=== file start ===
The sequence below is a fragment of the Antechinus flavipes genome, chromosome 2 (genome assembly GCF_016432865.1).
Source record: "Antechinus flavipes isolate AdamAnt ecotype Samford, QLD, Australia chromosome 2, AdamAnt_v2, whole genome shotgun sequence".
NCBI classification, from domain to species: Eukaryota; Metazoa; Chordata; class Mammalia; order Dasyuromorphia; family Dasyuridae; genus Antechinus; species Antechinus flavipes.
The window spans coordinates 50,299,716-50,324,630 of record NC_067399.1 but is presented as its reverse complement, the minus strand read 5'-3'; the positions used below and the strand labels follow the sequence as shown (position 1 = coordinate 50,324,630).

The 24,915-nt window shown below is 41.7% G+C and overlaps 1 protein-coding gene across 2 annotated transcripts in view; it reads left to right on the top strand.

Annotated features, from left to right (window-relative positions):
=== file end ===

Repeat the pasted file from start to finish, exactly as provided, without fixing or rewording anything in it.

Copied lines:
The sequence below is a fragment of the Antechinus flavipes genome, chromosome 2 (genome assembly GCF_016432865.1).
Source record: "Antechinus flavipes isolate AdamAnt ecotype Samford, QLD, Australia chromosome 2, AdamAnt_v2, whole genome shotgun sequence".
NCBI classification, from domain to species: Eukaryota; Metazoa; Chordata; class Mammalia; order Dasyuromorphia; family Dasyuridae; genus Antechinus; species Antechinus flavipes.
The window spans coordinates 50,299,716-50,324,630 of record NC_067399.1 but is presented as its reverse complement, the minus strand read 5'-3'; the positions used below and the strand labels follow the sequence as shown (position 1 = coordinate 50,324,630).

The 24,915-nt window shown below is 41.7% G+C and overlaps 1 protein-coding gene across 2 annotated transcripts in view; it reads left to right on the top strand.

Annotated features, from left to right (window-relative positions):